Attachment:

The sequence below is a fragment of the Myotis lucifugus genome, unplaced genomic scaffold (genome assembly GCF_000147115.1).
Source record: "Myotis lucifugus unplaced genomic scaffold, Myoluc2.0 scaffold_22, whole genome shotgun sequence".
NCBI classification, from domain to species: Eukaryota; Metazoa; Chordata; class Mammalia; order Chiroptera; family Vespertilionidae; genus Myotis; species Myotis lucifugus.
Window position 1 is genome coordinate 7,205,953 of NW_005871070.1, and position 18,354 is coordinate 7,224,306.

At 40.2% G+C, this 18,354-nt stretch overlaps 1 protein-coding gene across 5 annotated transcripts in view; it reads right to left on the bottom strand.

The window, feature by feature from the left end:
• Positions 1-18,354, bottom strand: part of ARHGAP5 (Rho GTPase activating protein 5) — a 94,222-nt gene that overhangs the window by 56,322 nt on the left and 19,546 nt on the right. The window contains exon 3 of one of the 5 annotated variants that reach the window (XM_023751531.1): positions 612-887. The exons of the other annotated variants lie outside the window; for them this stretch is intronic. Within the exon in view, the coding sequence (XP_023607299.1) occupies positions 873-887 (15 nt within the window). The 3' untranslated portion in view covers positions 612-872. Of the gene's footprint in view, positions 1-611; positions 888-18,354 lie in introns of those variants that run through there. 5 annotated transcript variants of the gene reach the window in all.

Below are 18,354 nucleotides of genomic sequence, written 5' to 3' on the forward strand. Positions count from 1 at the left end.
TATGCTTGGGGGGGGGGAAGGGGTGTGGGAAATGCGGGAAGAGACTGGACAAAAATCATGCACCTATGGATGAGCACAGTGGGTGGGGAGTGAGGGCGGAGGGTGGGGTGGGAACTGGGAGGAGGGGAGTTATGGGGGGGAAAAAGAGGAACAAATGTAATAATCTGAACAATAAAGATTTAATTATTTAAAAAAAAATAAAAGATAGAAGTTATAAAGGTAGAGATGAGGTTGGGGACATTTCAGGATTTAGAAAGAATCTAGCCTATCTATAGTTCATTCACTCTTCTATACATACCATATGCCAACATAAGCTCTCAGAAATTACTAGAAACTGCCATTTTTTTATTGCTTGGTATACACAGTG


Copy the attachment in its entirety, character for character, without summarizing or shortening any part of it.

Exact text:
The sequence below is a fragment of the Myotis lucifugus genome, unplaced genomic scaffold (genome assembly GCF_000147115.1).
Source record: "Myotis lucifugus unplaced genomic scaffold, Myoluc2.0 scaffold_22, whole genome shotgun sequence".
NCBI classification, from domain to species: Eukaryota; Metazoa; Chordata; class Mammalia; order Chiroptera; family Vespertilionidae; genus Myotis; species Myotis lucifugus.
Window position 1 is genome coordinate 7,205,953 of NW_005871070.1, and position 18,354 is coordinate 7,224,306.

At 40.2% G+C, this 18,354-nt stretch overlaps 1 protein-coding gene across 5 annotated transcripts in view; it reads right to left on the bottom strand.

The window, feature by feature from the left end:
• Positions 1-18,354, bottom strand: part of ARHGAP5 (Rho GTPase activating protein 5) — a 94,222-nt gene that overhangs the window by 56,322 nt on the left and 19,546 nt on the right. The window contains exon 3 of one of the 5 annotated variants that reach the window (XM_023751531.1): positions 612-887. The exons of the other annotated variants lie outside the window; for them this stretch is intronic. Within the exon in view, the coding sequence (XP_023607299.1) occupies positions 873-887 (15 nt within the window). The 3' untranslated portion in view covers positions 612-872. Of the gene's footprint in view, positions 1-611; positions 888-18,354 lie in introns of those variants that run through there. 5 annotated transcript variants of the gene reach the window in all.

Below are 18,354 nucleotides of genomic sequence, written 5' to 3' on the forward strand. Positions count from 1 at the left end.
TATGCTTGGGGGGGGGGAAGGGGTGTGGGAAATGCGGGAAGAGACTGGACAAAAATCATGCACCTATGGATGAGCACAGTGGGTGGGGAGTGAGGGCGGAGGGTGGGGTGGGAACTGGGAGGAGGGGAGTTATGGGGGGGAAAAAGAGGAACAAATGTAATAATCTGAACAATAAAGATTTAATTATTTAAAAAAAAATAAAAGATAGAAGTTATAAAGGTAGAGATGAGGTTGGGGACATTTCAGGATTTAGAAAGAATCTAGCCTATCTATAGTTCATTCACTCTTCTATACATACCATATGCCAACATAAGCTCTCAGAAATTACTAGAAACTGCCATTTTTTTATTGCTTGGTATACACAGTG